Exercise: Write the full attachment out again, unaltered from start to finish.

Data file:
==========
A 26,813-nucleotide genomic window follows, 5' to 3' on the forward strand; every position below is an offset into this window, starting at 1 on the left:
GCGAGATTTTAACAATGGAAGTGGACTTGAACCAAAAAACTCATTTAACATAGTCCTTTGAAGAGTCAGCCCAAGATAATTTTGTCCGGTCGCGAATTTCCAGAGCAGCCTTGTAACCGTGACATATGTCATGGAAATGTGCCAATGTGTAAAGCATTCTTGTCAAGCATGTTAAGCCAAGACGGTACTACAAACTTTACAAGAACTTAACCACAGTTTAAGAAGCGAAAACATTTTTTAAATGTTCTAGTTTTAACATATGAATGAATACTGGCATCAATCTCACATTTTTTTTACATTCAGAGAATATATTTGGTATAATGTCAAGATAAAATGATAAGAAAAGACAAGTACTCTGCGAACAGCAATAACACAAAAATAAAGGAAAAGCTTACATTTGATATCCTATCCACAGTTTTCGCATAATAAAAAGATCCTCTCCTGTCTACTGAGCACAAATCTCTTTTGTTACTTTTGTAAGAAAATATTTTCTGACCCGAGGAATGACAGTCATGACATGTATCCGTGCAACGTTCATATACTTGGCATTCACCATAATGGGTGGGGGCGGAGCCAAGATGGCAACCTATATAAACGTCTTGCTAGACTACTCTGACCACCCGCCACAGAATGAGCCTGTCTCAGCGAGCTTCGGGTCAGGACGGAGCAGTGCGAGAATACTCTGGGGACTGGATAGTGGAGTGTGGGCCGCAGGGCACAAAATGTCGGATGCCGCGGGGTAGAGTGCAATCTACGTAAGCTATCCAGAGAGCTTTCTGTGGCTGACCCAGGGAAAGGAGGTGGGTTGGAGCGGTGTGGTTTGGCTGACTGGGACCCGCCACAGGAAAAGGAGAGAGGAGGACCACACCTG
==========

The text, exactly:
A 26,813-nucleotide genomic window follows, 5' to 3' on the forward strand; every position below is an offset into this window, starting at 1 on the left:
GCGAGATTTTAACAATGGAAGTGGACTTGAACCAAAAAACTCATTTAACATAGTCCTTTGAAGAGTCAGCCCAAGATAATTTTGTCCGGTCGCGAATTTCCAGAGCAGCCTTGTAACCGTGACATATGTCATGGAAATGTGCCAATGTGTAAAGCATTCTTGTCAAGCATGTTAAGCCAAGACGGTACTACAAACTTTACAAGAACTTAACCACAGTTTAAGAAGCGAAAACATTTTTTAAATGTTCTAGTTTTAACATATGAATGAATACTGGCATCAATCTCACATTTTTTTTACATTCAGAGAATATATTTGGTATAATGTCAAGATAAAATGATAAGAAAAGACAAGTACTCTGCGAACAGCAATAACACAAAAATAAAGGAAAAGCTTACATTTGATATCCTATCCACAGTTTTCGCATAATAAAAAGATCCTCTCCTGTCTACTGAGCACAAATCTCTTTTGTTACTTTTGTAAGAAAATATTTTCTGACCCGAGGAATGACAGTCATGACATGTATCCGTGCAACGTTCATATACTTGGCATTCACCATAATGGGTGGGGGCGGAGCCAAGATGGCAACCTATATAAACGTCTTGCTAGACTACTCTGACCACCCGCCACAGAATGAGCCTGTCTCAGCGAGCTTCGGGTCAGGACGGAGCAGTGCGAGAATACTCTGGGGACTGGATAGTGGAGTGTGGGCCGCAGGGCACAAAATGTCGGATGCCGCGGGGTAGAGTGCAATCTACGTAAGCTATCCAGAGAGCTTTCTGTGGCTGACCCAGGGAAAGGAGGTGGGTTGGAGCGGTGTGGTTTGGCTGACTGGGACCCGCCACAGGAAAAGGAGAGAGGAGGACCACACCTG